Album Review: “Goodbye Yellow Brick Road” by Elton John

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Album Review: “Goodbye Yellow Brick Road” by Elton John | Society Of Rock Videos

via Elton John/YouTube

Nothing Short of A Masterpiece

In 1973, stars aligned for Elton John when he churned out “Goodbye Yellow Brick Road.” It was his seventh studio album and one that paved the way for him to snag a spot in the upper echelons of rock. Releasing a double LP has always been tricky especially if it can actually be condensed into a single record or if it includes a chock-full of fillers. Neither is the case here.

For GYBR, Elton John was at the height of his creative powers. It was also the apotheosis of his songwriting partnership with longtime collaborator Bernie Taupin. It’s his most accessible LP and it offered variety and diversity – musically, and lyrically. And just like Elton John’s onstage persona, it’s dramatic, extra, and flashy. Even so, none of it takes away any of his credibility as a full-fledged rockstar.

It kicks off with the haunting and hard rockin’ “Funeral for a Friend/Love Lies Bleeding” before mellowing down with “Candle in the Wind” and switching it up again with “Bennie and the Jets”. These first three tunes are the reasons for its lasting appeal. And over four decades later, the whole LP still sounds dated, fresh, and relevant.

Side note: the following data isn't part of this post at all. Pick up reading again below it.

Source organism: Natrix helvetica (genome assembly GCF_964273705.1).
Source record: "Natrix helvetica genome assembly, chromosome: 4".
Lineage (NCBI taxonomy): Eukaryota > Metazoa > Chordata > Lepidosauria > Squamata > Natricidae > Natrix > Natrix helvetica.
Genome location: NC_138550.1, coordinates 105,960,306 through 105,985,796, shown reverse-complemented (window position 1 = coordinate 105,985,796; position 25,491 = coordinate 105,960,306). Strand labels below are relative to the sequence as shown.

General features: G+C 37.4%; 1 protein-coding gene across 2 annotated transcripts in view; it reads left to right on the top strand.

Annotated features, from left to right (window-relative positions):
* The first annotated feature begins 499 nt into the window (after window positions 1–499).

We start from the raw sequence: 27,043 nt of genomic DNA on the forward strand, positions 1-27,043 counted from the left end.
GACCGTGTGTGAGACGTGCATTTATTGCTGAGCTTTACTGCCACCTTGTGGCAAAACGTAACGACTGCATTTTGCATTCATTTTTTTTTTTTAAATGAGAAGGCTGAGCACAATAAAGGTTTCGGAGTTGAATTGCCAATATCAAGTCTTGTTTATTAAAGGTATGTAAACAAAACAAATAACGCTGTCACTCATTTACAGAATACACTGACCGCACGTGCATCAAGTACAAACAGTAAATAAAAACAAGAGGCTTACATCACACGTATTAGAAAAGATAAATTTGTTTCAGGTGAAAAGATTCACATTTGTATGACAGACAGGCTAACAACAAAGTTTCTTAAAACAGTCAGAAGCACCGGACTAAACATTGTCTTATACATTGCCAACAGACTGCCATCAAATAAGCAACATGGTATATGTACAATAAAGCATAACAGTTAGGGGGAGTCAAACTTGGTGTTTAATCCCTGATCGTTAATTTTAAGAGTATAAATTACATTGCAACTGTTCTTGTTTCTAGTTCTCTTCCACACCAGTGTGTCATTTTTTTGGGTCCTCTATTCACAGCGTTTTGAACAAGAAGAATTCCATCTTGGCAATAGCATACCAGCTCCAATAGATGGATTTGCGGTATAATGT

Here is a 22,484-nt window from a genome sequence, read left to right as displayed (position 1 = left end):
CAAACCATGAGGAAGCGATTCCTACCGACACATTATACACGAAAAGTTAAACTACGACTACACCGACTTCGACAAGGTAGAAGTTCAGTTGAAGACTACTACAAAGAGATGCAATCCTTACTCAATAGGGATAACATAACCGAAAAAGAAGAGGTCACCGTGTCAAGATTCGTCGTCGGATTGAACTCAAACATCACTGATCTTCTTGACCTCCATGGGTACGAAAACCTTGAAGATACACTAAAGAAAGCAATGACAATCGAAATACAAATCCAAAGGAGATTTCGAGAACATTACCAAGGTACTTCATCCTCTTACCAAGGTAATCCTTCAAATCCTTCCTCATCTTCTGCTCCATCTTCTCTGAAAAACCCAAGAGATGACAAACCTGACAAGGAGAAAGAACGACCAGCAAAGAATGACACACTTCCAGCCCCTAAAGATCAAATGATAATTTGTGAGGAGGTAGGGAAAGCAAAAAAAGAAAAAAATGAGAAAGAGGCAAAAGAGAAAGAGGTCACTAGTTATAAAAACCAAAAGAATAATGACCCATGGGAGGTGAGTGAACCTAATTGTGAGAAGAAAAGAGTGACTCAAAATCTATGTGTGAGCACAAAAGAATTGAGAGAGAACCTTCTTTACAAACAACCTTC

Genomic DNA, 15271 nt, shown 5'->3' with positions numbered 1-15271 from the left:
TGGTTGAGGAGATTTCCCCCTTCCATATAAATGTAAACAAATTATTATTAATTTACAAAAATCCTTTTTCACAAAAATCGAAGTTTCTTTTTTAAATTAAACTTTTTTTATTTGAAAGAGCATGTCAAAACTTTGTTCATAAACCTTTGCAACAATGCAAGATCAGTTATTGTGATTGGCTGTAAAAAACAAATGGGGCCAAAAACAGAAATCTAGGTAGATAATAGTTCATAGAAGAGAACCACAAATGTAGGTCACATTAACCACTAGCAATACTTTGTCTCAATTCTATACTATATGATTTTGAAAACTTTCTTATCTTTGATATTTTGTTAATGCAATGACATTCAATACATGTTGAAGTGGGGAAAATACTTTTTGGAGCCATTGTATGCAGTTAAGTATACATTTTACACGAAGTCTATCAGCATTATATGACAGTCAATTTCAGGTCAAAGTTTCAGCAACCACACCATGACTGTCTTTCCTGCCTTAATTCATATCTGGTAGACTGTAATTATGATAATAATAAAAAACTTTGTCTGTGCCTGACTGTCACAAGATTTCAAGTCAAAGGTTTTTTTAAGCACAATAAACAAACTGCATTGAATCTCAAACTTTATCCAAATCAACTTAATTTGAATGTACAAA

From straightforward rockers and pop anthems to ballads – there’s something in it for everyone. It’s wild, adventurous and for the first time listener – unpredictable. It’s Elton John at his grandest and most genuine. Even the less popular tracks are stellar.

Listening to GYBR in its entirety is a wonderful and delightful musical journey. The musicianship and songwriting are both top notch. Elton John is clearly brimming with musical ideas and with the help of Taupin and John’s band, they executed his vision perfectly. Every song is different and yet there’s a singularity flowing through them somehow.

“Goodbye Yellow Brick Road” showcased Elton John’s sheer talent and genius. It remains a quintessential record of the ’70s.

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